What I Think About While I’m Making

Photo unrelated to post.  Just a nice photo of redwoods from the archive.

A nice archived photo of redwoods.

When you spend many hours, or even an hour, making something, your mind is a part of the process just as your hands.  Here are a few of the things that I think about while I’m making stuff.

1.  Nothing.

Amazingly, sometimes my mind just empties and all that runs through the typically muddled space is just serene.  When I get to this calm place it is a form of meditation.  My focus is simply on the task at hand and not distracted or worried about the past, the future or anything else .  On these blissful yet rare moments, my incessant multi-tasking mind is just employed with the one task.  When I am able to just make and not have a stream of consciousness flowing through my head, I am content and at peace.  These moments are not prolific as often I am simultaneously cooking and listening to music or I only have an allotted time to work so I am cognizant of the ticking clock. However, when I can get to this space, it is a beautiful thing.

2.  The person I’m making __________ for.

Whether I am stirring away or stitching away, when I am making something for someone I think about how much I care about them with every movement.  I think about how what I make will make someone I love smile, or fill their stomach or warm them up.  I contemplate how lucky I am to have so many amazing people in my life that I can reciprocate a token of my gratitude with something homemade.  I think about how happy I am when I receive anything made with attention and love.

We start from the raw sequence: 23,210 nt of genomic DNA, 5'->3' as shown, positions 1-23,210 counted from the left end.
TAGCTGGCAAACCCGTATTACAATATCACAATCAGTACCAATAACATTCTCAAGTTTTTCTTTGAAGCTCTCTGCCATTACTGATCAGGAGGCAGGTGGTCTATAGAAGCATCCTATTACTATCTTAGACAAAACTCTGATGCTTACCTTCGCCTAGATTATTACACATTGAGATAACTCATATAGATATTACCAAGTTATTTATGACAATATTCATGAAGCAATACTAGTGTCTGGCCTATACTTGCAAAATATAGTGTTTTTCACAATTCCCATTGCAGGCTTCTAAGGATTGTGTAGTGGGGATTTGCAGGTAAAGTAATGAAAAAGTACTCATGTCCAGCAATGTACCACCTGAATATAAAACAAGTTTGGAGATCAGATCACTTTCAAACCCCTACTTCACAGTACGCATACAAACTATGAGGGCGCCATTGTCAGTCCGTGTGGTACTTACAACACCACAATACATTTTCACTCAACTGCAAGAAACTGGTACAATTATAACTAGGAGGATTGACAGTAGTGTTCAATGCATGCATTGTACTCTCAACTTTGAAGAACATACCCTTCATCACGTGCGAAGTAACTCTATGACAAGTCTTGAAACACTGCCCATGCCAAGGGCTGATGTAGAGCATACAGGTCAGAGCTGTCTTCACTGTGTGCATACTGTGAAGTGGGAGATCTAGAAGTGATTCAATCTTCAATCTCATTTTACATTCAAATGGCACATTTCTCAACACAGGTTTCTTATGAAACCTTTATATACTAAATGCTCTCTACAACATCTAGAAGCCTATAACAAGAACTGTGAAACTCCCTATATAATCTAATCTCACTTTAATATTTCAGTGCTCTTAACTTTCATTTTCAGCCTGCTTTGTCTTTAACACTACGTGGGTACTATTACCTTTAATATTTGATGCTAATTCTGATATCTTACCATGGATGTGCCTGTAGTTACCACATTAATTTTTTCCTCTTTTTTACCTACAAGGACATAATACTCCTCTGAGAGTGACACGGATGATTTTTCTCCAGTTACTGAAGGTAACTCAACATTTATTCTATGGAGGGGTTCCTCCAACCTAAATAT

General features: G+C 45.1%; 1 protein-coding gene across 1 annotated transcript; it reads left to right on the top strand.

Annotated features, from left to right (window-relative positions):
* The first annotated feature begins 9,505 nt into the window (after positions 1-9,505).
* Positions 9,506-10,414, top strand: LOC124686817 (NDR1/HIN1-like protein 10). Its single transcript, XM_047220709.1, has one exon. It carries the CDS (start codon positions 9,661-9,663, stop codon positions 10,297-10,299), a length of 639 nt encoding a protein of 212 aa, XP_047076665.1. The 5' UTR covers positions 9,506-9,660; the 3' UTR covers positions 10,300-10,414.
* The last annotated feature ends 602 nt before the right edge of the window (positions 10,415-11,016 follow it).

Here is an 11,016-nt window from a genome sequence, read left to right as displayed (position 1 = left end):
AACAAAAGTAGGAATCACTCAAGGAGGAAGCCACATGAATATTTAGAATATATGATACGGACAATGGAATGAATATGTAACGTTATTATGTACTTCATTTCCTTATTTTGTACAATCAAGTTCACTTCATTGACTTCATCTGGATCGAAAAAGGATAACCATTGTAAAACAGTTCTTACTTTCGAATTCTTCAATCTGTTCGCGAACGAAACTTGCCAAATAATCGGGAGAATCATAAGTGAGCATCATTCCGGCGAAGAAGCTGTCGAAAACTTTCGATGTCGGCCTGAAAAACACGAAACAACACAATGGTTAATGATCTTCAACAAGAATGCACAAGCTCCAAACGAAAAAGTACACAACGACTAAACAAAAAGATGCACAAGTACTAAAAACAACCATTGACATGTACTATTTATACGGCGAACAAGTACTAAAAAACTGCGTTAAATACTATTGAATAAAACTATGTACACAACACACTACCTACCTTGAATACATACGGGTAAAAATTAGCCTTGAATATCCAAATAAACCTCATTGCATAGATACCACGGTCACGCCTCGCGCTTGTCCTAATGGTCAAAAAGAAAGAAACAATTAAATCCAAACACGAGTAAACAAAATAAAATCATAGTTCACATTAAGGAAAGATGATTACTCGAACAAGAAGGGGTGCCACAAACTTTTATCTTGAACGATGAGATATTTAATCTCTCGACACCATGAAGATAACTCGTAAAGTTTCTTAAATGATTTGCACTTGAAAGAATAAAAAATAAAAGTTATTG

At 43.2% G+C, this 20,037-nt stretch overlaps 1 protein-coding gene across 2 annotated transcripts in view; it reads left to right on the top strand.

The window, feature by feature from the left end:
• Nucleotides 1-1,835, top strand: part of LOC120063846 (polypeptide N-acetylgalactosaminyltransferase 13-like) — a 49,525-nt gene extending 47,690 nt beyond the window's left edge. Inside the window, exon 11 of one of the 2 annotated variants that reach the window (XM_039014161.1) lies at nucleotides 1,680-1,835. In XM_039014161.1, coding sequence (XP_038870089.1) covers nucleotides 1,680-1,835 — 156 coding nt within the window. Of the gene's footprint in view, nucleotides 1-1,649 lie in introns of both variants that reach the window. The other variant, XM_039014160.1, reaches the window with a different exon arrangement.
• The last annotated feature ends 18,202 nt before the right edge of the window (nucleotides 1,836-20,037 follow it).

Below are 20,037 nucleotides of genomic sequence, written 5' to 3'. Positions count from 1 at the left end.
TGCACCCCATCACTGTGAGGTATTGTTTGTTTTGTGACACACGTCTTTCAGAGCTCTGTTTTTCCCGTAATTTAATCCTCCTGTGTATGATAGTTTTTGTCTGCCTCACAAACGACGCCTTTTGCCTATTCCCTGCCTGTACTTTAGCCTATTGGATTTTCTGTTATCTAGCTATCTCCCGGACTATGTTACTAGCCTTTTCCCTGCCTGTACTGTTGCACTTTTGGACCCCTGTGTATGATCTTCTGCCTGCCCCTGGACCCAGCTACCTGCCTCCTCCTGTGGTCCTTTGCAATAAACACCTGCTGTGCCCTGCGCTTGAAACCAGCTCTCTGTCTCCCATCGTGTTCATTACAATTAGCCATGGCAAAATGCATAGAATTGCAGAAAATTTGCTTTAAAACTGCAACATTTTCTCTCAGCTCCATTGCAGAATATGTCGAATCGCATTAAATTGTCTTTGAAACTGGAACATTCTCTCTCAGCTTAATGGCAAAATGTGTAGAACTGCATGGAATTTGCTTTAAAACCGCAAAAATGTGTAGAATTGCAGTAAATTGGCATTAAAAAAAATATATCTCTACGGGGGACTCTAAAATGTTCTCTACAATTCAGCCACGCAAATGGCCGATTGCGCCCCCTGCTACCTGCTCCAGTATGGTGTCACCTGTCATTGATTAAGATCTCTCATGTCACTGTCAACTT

3.  My problems / problems.

There are times where you just need to do something to manage the downs of life.  I suppose I could go for a run around town, but I’d rather pick up my knitting needles or start a batch of risotto.  I have long sworn by the power of stirring to really work things out.  I have solved many of my own problems simply by doing something else and channeling the troubles into construction, into something more constructive.  This is often why I pedal home at lunch to make something that will make me forget about whatever has me riled up.  Making is a great way to use my negative energy and turn it into something positive.  If even after my best attentions to divert my bad energy into something better fail, I can always fall back on either an hour-long bath followed by an early retreat to sleep or a stiff drink and some mind-numbing streaming tv on the computer.

4.  The art of making

When I am working away, I am aware of the fact that I am a member of the making class.  The making class is a group of people who enjoy the process as much as the result.  Often there are easier ways to do things these days than what makers choose to do.  We could shop, order in, or simply wonder about how something is made yet not attempt it.  Once you recognize that you are a maker you continue to try making more because the process is an enjoyable one and the results are the proverbial icing on the cake.

5.  That even if it’s not perfect, it’s still pretty awesome

I don’t agonize over what isn’t right in what I’ve made.  I see things that are not perfect and I realize that it really doesn’t matter.  It is easy to focus on the small imperfections instead of on how much of the project is right.  Rarely am I unable to fix something; even a bad loaf of bread can become croutons.  My philosophy is that if something is handmade, then it should look/taste as if handmade and not manufactured.